In almost all movies I have ever seen or books I have ever read where a person is supposedly drowning, there is lots of thrashing around, calling and waving for help, and other panicky behavior, but the truth is completely different from what we’d expect.
In the Fall 2006 issue of On Scene: The Journal of U.S. Coast Guard Search and Rescue, Aviation Survival Technician First Class Mario Vittone and Francesco A. Pia, Ph.D explain how to recognize the instinctive drowning response:
1. Except in rare circumstances, drowning people are physiologically unable to call out for help. The respiratory system was designed for breathing. Speech is the secondary, or overlaid, function. Breathing must be fulfilled, before speech occurs. 2. Drowning people’s mouths alternately sink below and reappear above the surface of the water. The mouths of drowning people are not above the surface of the water long enough for them to exhale, inhale, and call out for help. When the drowning people’s mouths are above the surface, they exhale and inhale quickly as their mouths start to sink below the surface of the water.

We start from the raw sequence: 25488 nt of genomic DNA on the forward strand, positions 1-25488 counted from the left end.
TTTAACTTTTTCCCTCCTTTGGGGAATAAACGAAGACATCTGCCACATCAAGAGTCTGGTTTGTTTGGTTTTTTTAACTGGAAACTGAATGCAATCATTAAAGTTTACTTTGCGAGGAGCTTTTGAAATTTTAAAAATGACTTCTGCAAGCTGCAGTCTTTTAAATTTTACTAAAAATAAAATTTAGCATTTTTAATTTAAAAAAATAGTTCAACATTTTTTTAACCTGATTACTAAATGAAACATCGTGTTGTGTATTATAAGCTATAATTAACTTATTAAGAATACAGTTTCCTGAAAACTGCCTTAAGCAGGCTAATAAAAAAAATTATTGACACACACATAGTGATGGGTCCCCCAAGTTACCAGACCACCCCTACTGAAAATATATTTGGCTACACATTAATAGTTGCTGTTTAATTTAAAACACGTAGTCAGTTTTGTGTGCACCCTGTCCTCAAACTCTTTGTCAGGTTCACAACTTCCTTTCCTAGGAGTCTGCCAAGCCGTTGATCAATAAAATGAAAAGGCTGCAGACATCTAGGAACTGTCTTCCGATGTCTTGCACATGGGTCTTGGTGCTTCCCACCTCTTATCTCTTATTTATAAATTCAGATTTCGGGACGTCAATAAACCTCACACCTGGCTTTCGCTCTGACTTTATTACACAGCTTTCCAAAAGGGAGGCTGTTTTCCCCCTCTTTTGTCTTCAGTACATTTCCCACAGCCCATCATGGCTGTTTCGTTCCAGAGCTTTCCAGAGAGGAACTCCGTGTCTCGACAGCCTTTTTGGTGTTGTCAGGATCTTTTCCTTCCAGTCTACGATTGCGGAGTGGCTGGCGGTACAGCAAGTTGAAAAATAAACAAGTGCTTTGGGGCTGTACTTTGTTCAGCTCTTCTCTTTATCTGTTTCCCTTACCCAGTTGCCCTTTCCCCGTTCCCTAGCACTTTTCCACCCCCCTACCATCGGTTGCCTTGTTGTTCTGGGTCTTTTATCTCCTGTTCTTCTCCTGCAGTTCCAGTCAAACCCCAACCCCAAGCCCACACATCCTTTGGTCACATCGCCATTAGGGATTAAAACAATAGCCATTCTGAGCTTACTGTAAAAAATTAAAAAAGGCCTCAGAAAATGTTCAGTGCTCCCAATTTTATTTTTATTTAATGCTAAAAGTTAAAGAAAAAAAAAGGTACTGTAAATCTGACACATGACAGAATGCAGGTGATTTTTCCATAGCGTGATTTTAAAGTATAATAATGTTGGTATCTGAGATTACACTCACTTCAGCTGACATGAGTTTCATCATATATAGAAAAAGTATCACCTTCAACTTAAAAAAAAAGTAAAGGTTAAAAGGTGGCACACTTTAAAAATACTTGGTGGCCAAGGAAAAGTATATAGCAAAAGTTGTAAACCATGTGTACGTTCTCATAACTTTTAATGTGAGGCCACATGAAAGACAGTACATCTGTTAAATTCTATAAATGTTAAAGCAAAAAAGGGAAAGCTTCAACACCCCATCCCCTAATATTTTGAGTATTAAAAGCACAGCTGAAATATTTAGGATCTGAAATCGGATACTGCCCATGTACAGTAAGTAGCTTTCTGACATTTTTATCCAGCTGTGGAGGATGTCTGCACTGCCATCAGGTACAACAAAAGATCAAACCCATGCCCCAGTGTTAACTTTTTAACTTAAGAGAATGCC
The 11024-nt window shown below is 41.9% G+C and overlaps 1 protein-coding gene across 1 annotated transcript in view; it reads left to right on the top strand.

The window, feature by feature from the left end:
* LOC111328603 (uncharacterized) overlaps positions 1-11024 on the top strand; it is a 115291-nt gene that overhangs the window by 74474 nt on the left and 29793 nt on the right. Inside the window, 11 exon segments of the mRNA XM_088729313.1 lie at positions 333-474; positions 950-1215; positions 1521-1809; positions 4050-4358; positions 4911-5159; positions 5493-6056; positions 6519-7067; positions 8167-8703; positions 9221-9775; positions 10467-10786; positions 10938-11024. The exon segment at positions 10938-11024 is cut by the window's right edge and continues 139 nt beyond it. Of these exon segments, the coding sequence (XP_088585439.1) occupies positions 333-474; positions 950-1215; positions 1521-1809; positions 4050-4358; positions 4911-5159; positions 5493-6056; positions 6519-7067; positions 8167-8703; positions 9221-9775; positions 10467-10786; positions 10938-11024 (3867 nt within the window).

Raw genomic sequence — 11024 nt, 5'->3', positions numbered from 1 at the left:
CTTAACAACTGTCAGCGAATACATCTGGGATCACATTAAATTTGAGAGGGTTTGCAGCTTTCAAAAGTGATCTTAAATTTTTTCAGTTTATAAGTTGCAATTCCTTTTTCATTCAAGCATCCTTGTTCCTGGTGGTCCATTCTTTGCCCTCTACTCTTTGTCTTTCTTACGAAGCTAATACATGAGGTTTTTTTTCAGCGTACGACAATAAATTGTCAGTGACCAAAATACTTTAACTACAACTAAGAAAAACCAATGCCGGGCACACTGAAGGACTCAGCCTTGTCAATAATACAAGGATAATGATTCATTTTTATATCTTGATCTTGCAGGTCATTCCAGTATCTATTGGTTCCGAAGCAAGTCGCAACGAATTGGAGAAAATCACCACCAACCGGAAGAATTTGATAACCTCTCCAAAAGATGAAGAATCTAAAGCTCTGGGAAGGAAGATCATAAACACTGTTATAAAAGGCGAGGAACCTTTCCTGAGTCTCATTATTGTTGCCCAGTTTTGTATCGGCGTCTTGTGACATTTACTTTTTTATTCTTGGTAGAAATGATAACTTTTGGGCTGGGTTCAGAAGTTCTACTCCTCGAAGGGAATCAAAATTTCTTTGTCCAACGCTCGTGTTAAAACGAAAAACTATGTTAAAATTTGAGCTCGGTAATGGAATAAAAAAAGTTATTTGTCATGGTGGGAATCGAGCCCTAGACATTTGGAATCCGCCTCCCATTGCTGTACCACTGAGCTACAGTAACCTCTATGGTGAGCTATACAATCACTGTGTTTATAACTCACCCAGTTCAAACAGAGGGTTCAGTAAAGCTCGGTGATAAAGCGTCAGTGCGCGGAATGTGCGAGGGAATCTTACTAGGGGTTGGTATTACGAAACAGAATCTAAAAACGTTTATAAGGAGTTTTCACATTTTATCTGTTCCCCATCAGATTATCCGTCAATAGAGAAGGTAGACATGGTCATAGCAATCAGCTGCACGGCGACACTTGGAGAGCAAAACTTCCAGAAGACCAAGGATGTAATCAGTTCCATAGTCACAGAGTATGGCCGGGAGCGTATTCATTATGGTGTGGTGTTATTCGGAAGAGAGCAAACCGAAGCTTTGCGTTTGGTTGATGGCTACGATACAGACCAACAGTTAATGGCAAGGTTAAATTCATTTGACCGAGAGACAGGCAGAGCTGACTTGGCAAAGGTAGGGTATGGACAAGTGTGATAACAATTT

3. Drowning people cannot wave for help. Nature instinctively forces them to extend their arms laterally and press down on the water’s surface. Pressing down on the surface of the water, permits drowning people to leverage their bodies so they can lift their mouths out of the water to breathe.
4. Throughout the Instinctive Drowning Response, drowning people cannot voluntarily control their arm movements. Physiologically, drowning people who are struggling on the surface of the water cannot stop drowning and perform voluntary movements such as waving for help, moving toward a rescuer, or reaching out for a piece of rescue equipment.
5. From beginning to end of the Instinctive Drowning Response people’s bodies remain upright in the water, with no evidence of a supporting kick. Unless rescued by a trained lifeguard, these drowning people can only struggle on the surface of the water from 20 to 60 seconds before submersion occurs.
Yikes. Makes me glad I’m not a lifeguard or someone who writes books with drowning victims since it would be hard to recognize such stillness as someone in distress. (Makes me even gladder I have a healthy fear of deep water.) Still, if I ever had to write about someone who is drowning, I know how to do write the scene. Hmmm. Maybe a short story someday. After all, I’ve already done the research! Or rather, Francesco Pia did.
Pat Bertram is the author of the suspense novels Light Bringer, More Deaths Than One, A Spark of Heavenly Fire, and Daughter Am I. Bertram is also the author of Grief: The Great Yearning, “an exquisite book, wrenching to read, and at the same time full of profound truths.” Connect with Pat on Google+. Like Pat on Facebook.